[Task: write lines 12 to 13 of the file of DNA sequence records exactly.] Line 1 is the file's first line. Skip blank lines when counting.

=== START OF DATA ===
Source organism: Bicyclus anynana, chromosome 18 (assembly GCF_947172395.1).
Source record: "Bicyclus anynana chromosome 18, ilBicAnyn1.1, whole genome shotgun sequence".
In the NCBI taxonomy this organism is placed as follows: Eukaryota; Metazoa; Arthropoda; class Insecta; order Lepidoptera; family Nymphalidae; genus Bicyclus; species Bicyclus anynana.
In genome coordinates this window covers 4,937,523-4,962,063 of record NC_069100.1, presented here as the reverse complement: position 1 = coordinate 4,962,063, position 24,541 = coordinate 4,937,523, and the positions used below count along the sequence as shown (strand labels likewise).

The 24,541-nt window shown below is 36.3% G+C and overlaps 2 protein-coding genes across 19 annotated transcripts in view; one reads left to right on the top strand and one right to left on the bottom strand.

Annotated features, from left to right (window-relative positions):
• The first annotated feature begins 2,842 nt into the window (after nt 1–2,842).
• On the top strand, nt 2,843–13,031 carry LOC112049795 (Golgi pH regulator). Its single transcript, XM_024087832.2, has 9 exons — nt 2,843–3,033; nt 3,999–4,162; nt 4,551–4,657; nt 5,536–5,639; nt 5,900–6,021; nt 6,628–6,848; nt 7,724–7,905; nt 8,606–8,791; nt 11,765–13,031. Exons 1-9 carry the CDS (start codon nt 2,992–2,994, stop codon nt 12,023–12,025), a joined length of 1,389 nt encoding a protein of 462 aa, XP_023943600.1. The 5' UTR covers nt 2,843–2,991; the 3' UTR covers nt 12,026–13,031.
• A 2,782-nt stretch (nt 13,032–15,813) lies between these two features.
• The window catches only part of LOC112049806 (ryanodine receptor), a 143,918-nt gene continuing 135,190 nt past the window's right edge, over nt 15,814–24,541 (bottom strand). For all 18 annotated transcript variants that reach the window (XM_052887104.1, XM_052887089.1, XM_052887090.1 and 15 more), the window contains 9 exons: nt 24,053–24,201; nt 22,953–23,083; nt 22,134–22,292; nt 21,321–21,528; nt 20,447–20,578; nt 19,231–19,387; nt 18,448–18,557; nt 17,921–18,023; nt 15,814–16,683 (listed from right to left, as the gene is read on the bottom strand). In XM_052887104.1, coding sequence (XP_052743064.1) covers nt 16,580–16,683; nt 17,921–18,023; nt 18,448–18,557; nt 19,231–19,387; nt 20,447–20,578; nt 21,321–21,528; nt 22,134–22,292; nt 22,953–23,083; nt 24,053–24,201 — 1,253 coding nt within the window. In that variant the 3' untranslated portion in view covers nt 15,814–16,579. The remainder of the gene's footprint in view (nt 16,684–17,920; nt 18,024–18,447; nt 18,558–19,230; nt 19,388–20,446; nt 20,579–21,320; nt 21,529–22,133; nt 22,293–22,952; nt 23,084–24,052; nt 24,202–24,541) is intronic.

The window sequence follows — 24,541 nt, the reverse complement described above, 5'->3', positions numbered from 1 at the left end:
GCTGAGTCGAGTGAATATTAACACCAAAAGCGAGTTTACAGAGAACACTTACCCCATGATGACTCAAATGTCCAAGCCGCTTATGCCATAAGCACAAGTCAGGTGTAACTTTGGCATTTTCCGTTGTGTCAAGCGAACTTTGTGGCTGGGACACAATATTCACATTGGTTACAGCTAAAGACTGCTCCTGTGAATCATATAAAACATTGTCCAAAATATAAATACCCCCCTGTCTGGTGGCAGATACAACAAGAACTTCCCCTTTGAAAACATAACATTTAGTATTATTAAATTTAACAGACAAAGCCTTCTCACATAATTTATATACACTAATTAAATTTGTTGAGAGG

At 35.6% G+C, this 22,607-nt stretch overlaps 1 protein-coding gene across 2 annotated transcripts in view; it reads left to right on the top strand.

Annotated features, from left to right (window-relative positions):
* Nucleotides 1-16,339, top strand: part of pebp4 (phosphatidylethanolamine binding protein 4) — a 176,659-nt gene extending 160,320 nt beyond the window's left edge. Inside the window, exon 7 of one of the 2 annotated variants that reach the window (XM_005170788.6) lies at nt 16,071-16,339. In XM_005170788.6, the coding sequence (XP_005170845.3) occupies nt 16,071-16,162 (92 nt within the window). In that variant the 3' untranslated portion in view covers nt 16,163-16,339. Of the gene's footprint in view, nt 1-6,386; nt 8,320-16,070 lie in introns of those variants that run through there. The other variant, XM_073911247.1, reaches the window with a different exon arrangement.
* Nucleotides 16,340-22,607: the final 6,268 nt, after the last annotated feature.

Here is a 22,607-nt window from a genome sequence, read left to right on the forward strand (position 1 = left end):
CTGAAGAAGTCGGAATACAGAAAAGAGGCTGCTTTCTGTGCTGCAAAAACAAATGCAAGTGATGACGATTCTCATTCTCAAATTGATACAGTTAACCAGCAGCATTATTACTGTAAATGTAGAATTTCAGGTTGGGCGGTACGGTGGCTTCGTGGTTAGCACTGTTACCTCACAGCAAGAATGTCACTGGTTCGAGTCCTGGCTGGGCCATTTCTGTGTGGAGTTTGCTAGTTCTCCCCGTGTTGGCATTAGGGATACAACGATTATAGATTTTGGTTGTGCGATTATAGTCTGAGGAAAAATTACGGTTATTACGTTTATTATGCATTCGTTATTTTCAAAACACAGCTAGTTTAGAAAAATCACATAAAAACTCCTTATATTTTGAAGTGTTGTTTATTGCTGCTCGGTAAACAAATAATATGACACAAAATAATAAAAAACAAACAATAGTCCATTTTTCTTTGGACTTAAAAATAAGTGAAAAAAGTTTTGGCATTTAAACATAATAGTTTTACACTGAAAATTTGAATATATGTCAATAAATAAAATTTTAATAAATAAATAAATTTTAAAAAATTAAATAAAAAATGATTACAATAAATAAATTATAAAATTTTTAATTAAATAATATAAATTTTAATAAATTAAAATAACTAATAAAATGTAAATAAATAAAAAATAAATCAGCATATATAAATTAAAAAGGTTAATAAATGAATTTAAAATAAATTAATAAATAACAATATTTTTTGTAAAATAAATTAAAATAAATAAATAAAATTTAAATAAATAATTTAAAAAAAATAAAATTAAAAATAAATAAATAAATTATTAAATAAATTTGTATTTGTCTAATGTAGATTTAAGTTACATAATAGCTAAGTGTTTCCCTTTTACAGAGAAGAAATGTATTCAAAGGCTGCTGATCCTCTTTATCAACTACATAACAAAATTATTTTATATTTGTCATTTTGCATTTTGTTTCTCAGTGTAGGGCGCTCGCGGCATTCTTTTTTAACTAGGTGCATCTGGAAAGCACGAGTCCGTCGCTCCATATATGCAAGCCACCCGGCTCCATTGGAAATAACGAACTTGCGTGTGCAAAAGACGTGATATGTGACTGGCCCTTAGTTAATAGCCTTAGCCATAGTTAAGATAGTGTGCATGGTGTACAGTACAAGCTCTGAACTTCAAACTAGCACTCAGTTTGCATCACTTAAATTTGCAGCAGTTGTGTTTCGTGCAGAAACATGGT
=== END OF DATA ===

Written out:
GCTGAGTCGAGTGAATATTAACACCAAAAGCGAGTTTACAGAGAACACTTACCCCATGATGACTCAAATGTCCAAGCCGCTTATGCCATAAGCACAAGTCAGGTGTAACTTTGGCATTTTCCGTTGTGTCAAGCGAACTTTGTGGCTGGGACACAATATTCACATTGGTTACAGCTAAAGACTGCTCCTGTGAATCATATAAAACATTGTCCAAAATATAAATACCCCCCTGTCTGGTGGCAGATACAACAAGAACTTCCCCTTTGAAAACATAACATTTAGTATTATTAAATTTAACAGACAAAGCCTTCTCACATAATTTATATACACTAATTAAATTTGTTGAGAGG

At 35.6% G+C, this 22,607-nt stretch overlaps 1 protein-coding gene across 2 annotated transcripts in view; it reads left to right on the top strand.